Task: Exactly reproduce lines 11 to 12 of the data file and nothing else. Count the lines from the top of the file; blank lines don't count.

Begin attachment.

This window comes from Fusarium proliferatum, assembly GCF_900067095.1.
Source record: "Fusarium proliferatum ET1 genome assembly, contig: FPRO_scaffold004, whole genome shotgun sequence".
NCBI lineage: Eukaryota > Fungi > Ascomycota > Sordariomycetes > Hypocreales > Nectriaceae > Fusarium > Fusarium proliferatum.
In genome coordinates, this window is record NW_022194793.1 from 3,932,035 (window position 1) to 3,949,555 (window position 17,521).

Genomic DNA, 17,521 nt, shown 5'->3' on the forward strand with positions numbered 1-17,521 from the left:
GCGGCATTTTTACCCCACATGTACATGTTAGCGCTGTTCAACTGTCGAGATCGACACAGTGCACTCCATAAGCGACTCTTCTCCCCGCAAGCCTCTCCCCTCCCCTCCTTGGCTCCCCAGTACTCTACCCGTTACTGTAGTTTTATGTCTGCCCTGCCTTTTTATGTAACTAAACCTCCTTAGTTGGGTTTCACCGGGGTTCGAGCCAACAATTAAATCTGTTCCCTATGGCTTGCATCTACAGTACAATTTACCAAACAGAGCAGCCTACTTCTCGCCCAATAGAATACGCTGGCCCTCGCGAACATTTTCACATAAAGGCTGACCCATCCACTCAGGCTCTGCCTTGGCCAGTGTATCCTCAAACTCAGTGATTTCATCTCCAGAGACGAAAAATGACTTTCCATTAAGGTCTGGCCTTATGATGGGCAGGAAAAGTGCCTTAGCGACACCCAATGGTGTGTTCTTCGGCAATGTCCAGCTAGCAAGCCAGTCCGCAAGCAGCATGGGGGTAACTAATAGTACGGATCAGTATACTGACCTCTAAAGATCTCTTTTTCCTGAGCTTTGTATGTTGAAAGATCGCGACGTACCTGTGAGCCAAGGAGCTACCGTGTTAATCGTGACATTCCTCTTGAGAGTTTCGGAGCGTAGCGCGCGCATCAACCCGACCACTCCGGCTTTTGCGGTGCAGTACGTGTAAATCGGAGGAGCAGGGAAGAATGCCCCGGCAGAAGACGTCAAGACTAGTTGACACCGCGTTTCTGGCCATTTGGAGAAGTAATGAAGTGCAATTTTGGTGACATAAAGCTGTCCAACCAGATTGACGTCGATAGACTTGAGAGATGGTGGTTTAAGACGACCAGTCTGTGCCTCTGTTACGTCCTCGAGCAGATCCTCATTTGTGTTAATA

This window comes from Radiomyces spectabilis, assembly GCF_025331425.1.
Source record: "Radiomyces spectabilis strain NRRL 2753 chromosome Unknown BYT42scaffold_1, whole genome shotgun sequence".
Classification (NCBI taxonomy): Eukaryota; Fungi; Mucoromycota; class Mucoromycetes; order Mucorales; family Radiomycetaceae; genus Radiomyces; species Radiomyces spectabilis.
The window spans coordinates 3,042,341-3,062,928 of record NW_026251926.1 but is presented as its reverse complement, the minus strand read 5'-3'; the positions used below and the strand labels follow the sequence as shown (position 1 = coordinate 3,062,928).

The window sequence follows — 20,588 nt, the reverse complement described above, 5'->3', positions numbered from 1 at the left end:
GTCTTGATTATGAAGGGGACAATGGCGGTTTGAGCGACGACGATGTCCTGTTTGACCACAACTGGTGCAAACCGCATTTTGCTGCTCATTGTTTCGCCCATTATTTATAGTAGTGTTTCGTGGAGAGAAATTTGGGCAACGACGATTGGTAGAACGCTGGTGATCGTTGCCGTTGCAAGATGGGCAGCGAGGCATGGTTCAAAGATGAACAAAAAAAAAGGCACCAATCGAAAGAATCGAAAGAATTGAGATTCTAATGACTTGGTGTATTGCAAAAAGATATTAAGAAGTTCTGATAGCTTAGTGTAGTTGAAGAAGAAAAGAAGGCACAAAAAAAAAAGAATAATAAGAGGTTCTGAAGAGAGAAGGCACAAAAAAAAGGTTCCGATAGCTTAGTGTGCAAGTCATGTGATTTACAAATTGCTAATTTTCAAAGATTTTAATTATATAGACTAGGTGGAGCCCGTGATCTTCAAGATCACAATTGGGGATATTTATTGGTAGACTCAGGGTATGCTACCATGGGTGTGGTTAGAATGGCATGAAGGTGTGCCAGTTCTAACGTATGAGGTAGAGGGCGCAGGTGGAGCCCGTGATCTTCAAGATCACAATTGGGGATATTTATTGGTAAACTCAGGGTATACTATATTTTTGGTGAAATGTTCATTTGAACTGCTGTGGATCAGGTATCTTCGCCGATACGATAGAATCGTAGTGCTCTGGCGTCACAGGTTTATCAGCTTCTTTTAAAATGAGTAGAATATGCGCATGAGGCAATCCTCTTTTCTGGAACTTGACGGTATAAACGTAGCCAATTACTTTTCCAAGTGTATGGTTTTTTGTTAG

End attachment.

The window sequence follows — 20,588 nt, the reverse complement described above, 5'->3', positions numbered from 1 at the left end:
GTCTTGATTATGAAGGGGACAATGGCGGTTTGAGCGACGACGATGTCCTGTTTGACCACAACTGGTGCAAACCGCATTTTGCTGCTCATTGTTTCGCCCATTATTTATAGTAGTGTTTCGTGGAGAGAAATTTGGGCAACGACGATTGGTAGAACGCTGGTGATCGTTGCCGTTGCAAGATGGGCAGCGAGGCATGGTTCAAAGATGAACAAAAAAAAAGGCACCAATCGAAAGAATCGAAAGAATTGAGATTCTAATGACTTGGTGTATTGCAAAAAGATATTAAGAAGTTCTGATAGCTTAGTGTAGTTGAAGAAGAAAAGAAGGCACAAAAAAAAAAGAATAATAAGAGGTTCTGAAGAGAGAAGGCACAAAAAAAAGGTTCCGATAGCTTAGTGTGCAAGTCATGTGATTTACAAATTGCTAATTTTCAAAGATTTTAATTATATAGACTAGGTGGAGCCCGTGATCTTCAAGATCACAATTGGGGATATTTATTGGTAGACTCAGGGTATGCTACCATGGGTGTGGTTAGAATGGCATGAAGGTGTGCCAGTTCTAACGTATGAGGTAGAGGGCGCAGGTGGAGCCCGTGATCTTCAAGATCACAATTGGGGATATTTATTGGTAAACTCAGGGTATACTATATTTTTGGTGAAATGTTCATTTGAACTGCTGTGGATCAGGTATCTTCGCCGATACGATAGAATCGTAGTGCTCTGGCGTCACAGGTTTATCAGCTTCTTTTAAAATGAGTAGAATATGCGCATGAGGCAATCCTCTTTTCTGGAACTTGACGGTATAAACGTAGCCAATTACTTTTCCAAGTGTATGGTTTTTTGTTAG